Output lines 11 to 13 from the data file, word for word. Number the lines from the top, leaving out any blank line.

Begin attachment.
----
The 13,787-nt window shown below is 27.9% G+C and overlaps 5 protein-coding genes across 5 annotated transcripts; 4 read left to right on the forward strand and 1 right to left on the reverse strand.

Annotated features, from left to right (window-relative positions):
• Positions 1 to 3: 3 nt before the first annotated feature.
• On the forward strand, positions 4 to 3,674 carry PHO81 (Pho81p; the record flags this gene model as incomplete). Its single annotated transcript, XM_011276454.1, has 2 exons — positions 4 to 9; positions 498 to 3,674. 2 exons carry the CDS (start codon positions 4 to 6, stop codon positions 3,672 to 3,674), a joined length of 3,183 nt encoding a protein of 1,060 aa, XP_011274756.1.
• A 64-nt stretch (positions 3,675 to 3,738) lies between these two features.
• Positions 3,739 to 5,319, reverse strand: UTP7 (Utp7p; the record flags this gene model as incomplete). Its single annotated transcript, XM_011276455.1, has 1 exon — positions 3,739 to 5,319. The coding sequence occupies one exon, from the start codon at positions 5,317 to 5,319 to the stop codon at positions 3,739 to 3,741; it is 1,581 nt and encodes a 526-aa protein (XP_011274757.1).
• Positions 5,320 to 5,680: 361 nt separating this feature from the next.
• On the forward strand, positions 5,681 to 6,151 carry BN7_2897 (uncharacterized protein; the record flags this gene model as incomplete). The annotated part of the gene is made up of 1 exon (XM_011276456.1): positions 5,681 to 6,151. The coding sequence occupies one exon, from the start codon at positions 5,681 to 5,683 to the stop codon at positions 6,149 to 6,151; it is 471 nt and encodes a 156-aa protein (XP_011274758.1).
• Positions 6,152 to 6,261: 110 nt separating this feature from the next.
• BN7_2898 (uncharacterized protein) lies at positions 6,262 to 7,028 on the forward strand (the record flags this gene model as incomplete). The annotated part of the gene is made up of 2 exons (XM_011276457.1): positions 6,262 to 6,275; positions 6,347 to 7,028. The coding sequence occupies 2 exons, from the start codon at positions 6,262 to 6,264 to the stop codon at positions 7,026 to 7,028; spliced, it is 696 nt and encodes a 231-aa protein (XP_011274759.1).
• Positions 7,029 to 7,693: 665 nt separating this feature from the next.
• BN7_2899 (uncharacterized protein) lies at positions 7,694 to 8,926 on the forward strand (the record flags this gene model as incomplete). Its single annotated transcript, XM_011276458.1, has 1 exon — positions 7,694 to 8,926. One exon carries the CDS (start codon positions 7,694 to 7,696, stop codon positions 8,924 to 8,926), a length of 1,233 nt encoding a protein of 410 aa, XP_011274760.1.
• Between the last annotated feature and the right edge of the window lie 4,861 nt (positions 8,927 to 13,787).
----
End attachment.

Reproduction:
• Positions 7,029 to 7,693: 665 nt separating this feature from the next.
• BN7_2899 (uncharacterized protein) lies at positions 7,694 to 8,926 on the forward strand (the record flags this gene model as incomplete). Its single annotated transcript, XM_011276458.1, has 1 exon — positions 7,694 to 8,926. One exon carries the CDS (start codon positions 7,694 to 7,696, stop codon positions 8,924 to 8,926), a length of 1,233 nt encoding a protein of 410 aa, XP_011274760.1.
• Between the last annotated feature and the right edge of the window lie 4,861 nt (positions 8,927 to 13,787).